By cooking inclusion and diversity in our guiding vision, we have ensured that our strategy is both representative of London’s communities while seeking out young people who have traditionally been under-represented in the creative industries. For example, part of our student recruitment strategy has focused on increasing the number of women entering the gaming industry. We have run bespoke “girls in games” workshops at local schools from east London, showing schoolchildren that their creative skills were valued and, just as importantly, that there were great opportunities and jobs available for them. As a result, 35% of our latest cohort of game designers are female or non-binary (compared to a current industry figure of 11% of game designers and 3% of coders being female) while 75% of our class of game designers are from racial groups. minority environments. This is just one example of how we source, train and support the diverse talent pool the industry needs.
ELAM is an inclusive school with ambitious goals and high expectations. We have a large number of young people who are in care, who have educational health care plans and who receive free school meals. All of our interns take English and math classes in addition to their “major” – far beyond what their peers do at similar colleges – because we not only want them to get into the industry, but that they prosper in the industry when they get there. We strive for (and achieve) excellent academic results with almost 70% of our trainees achieving distinction in their UAL Extended Diplomas (equivalent to 3 A* at A level).
This model works. ELAM alumni are making more and more noise in all the right ways. This summer alone, artists such as Flo, Tendai, Sekou, Nia Smith, Ashley Singh, Chrissi, JClarke and Molly Rainsford have been in the music media and recognized as names we will hear more about. Other alumni hold industry positions at places such as 0207 Def Jam, EMI, Snapper Music, UTA, AEG, Island, News UK, Ridley Scott, Warner, Universal and the BPI. Meanwhile, a group of our recent film alumni have just made and shot the first-ever feature-length documentary about East London’s iconic All Points East Festival. Our alumni connect, collaborate and succeed.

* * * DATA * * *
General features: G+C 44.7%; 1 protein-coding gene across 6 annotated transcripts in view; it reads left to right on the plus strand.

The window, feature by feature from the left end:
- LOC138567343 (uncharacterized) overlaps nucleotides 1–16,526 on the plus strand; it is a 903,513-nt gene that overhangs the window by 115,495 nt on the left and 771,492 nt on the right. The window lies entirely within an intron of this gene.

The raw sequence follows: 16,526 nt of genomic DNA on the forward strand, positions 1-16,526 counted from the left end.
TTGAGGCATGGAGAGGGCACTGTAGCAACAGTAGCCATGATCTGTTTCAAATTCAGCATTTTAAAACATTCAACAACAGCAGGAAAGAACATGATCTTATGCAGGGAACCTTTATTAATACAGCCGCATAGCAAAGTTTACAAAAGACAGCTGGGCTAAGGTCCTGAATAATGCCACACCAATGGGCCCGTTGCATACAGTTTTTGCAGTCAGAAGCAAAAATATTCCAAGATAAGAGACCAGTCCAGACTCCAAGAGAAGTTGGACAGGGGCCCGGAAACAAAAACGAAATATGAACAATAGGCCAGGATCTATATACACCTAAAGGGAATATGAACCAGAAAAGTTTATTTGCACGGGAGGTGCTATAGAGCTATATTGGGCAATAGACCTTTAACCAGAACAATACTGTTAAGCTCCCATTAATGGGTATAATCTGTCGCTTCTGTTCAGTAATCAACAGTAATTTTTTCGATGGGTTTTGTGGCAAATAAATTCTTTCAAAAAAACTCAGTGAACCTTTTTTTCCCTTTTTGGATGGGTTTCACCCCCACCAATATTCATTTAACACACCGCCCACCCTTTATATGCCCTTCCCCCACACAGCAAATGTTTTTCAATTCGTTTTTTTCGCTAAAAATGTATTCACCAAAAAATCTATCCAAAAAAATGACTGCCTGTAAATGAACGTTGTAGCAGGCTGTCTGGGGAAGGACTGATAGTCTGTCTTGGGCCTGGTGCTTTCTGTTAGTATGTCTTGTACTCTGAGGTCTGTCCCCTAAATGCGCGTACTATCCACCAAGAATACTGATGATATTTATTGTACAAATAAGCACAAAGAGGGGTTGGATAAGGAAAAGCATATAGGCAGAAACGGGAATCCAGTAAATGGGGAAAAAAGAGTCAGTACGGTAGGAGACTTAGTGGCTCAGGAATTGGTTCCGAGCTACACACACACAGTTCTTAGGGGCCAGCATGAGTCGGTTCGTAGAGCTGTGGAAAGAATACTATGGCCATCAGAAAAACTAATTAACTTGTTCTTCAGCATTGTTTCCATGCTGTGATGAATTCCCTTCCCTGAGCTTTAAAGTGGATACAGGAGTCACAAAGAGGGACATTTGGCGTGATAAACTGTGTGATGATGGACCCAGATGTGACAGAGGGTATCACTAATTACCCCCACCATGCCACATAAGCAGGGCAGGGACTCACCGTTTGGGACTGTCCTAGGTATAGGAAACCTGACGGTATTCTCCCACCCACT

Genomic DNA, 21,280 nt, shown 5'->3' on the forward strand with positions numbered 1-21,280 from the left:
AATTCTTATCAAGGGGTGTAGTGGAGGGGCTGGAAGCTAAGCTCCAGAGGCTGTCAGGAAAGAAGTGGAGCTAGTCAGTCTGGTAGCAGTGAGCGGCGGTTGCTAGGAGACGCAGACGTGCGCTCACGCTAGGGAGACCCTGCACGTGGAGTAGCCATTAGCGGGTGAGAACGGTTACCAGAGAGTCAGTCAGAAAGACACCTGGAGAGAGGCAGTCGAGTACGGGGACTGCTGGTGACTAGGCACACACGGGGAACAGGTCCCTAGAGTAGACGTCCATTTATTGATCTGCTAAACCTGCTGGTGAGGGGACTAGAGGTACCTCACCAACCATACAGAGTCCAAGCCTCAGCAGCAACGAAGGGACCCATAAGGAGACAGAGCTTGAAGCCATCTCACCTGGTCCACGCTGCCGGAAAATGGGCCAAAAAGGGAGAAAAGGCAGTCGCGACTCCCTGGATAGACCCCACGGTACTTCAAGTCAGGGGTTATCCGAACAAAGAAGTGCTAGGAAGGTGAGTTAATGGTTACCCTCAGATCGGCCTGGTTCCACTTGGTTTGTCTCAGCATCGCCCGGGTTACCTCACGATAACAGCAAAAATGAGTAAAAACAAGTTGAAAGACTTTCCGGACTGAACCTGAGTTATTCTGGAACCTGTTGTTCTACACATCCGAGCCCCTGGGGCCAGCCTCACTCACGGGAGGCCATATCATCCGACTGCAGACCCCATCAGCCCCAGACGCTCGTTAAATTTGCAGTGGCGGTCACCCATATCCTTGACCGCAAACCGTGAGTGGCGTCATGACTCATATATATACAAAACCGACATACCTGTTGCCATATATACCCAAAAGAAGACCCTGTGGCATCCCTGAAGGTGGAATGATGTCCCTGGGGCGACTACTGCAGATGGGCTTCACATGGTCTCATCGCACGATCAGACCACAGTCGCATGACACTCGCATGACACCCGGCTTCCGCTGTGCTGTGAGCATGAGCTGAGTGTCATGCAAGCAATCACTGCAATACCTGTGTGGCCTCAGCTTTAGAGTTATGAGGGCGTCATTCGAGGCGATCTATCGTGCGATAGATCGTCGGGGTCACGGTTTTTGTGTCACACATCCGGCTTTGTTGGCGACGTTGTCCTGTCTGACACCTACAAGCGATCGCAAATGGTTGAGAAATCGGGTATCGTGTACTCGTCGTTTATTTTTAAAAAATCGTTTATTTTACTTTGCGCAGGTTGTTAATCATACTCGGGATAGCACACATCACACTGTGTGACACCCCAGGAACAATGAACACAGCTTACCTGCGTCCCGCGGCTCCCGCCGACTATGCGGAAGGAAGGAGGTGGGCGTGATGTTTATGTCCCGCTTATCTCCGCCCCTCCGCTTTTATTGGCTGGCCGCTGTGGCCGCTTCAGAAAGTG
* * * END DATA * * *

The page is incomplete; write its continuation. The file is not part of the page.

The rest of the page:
We invest heavily in our pastoral care, world-class facilities and industry-focused team so that we can support, inspire and then connect our interns to a life of creative and professional success. The BRIT Trust helped us create our fantastic performance theater and, when our interns really needed help in the dark heart of the pandemic, the Trust supported us so we could provide the mental health support they needed.
Pastoral care, excellent equipment and support for young people to establish links with industry all cost a lot. But, most importantly, they differentiate between the negative cycle of underrepresentation and the virtuous cycle of success that inspires others to emulate. Ongoing support from the creative industries – from financial support to the provision of mentors and sponsorship of individual projects – is needed to continually make this difference at ELAM.
Please come visit us to see for yourself, you are always welcome and we hope you leave inspired!